Natalie (Mercer) Payne ’19
Ohio County High School
Major: Biology and Chemistry
Minor: Music (trombone)
Accepted to the University of Arizona – Ph.D. program in Genetics

Natalie Payne anticipates that her career will someday take her around the world. In graduate school, she plans to work in the conservation of Arizona’s wild cat species (pumas, bobcats and jaguars), focusing on measuring the genetic diversity, health and sustainability of populations of cats. She decided three years ago that her first step was Wesleyan; she knew the outstanding reputation of the science programs and the high acceptance rate of Wesleyan graduates to medical schools.

“I’m going to miss the Wesleyan faculty,” said Natalie. “They were interested in my success and gave me lots of opportunities to gain experience in research and peer education. I’m glad I came here. It was the right decision, and the small school environment was perfect for me.”

Kentucky Wesleyan College President Barton D. Darrell ’84, J.D. Resigns

Barton D. Darrell ’84, J.D. will step down from his role as President of Kentucky Wesleyan College effective June 1, 2019.

Darrell began his role as the college’s 34th president in September 2014 after serving as vice president of external services. Since then, Kentucky Wesleyan has experienced a reversal of enrollment trends with growth in both freshmen class sizes and in retention. During his tenure, Darrell introduced “The Wesleyan Way,” which became part of the College’s overall brand and culture. The College also had a complete overhaul of its campus ministry program, led the state in average CPA exam scores and saw an increase in the academic profile of the student body.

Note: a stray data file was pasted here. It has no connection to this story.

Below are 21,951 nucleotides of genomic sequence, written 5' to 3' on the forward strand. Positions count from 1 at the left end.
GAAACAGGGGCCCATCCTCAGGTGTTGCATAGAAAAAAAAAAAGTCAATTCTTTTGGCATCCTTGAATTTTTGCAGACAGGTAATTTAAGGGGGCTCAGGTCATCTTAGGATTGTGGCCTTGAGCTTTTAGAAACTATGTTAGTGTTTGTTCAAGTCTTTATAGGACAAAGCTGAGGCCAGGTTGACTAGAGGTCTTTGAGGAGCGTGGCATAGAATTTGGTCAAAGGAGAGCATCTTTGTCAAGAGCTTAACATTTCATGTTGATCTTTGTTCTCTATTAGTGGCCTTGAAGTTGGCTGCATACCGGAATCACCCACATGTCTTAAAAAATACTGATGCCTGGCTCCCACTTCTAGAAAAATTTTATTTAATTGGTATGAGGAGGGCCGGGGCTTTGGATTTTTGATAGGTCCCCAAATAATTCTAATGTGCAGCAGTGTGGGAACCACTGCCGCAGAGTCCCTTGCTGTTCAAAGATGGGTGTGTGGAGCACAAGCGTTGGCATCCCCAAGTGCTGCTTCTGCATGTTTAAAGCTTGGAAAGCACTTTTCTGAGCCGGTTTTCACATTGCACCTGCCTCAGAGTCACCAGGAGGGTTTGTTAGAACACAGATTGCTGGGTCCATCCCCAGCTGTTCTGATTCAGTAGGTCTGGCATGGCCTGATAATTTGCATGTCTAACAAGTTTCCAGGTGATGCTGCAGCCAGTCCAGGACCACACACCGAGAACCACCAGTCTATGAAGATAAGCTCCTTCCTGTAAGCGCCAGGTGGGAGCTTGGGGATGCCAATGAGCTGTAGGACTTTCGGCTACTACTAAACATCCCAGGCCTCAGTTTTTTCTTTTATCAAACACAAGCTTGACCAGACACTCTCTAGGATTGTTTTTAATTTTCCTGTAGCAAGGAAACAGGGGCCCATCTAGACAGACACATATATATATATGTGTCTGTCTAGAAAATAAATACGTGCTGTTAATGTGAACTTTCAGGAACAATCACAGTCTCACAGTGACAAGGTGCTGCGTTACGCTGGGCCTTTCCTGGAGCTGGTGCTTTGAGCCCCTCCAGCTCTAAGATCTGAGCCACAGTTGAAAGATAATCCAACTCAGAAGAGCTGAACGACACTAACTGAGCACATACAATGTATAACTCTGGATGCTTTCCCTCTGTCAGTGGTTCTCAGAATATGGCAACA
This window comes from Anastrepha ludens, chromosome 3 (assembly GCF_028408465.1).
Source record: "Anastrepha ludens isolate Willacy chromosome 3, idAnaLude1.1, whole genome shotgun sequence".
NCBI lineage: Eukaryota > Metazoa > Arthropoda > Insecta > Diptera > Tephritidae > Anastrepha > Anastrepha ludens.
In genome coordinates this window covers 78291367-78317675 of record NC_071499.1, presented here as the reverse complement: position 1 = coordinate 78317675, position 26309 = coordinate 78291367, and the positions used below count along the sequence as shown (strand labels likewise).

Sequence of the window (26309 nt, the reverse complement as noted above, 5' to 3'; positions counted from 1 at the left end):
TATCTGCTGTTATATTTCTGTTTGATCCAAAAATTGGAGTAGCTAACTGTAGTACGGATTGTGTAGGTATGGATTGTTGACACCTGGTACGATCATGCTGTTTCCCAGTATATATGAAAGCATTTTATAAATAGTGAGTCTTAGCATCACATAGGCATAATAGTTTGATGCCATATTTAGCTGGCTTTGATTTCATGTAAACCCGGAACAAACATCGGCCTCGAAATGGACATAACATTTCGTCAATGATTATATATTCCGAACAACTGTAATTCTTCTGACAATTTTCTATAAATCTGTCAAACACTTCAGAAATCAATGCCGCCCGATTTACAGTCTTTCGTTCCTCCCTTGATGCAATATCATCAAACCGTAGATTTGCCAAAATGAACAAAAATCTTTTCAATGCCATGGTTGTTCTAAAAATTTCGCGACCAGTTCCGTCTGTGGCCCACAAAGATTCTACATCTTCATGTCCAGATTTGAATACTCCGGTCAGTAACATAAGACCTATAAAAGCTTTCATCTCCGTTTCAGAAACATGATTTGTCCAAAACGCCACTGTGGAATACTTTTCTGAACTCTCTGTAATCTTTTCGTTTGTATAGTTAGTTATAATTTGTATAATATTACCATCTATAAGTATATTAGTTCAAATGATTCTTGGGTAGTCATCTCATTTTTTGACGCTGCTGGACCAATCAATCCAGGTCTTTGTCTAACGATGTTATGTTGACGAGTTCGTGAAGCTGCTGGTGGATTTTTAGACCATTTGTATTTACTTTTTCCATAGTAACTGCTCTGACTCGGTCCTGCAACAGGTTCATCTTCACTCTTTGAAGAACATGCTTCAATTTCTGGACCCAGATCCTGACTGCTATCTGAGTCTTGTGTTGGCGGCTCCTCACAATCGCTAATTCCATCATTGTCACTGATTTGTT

Kentucky Wesleyan College Celebrates the Class of 2019

The Kentucky Wesleyan Class of 2019 celebrated its accomplishments and completion of degree programs with the 151st Annual Commencement on Saturday, April 27. A special graduation ceremony was also celebrated on April 24 for graduating members of the Panther baseball and softball teams who would have otherwise missed the opportunity to walk across the stage due to scheduled conference series.

End-of-year celebrations have been in full swing since mid-April, and culminated with the commencement exercises at the Woodward Health and Recreation Center’s Jones Gym on Saturday. In total, 137 students graduated from Wesleyan and capped off their academic careers.

Photos of our 151st Annual Commencement

Photos of 2019 Baccalaureate

Photos of 2019 Senior Dinner

Read more about the Class of 2019:

Owensboro Messenger Inquirer – Kentucky Wesleyan class of 2019 receives diplomas

Owensboro Times – Wesleyan moves commencement back to campus, graduates 137

SGA and Kentucky Education Association Student Program Make New Little Free Library a Reality at Burns Middle School

From The Owensboro Times

BMS unveils Little Free Library sponsored by Kentucky Wesleyan Student Program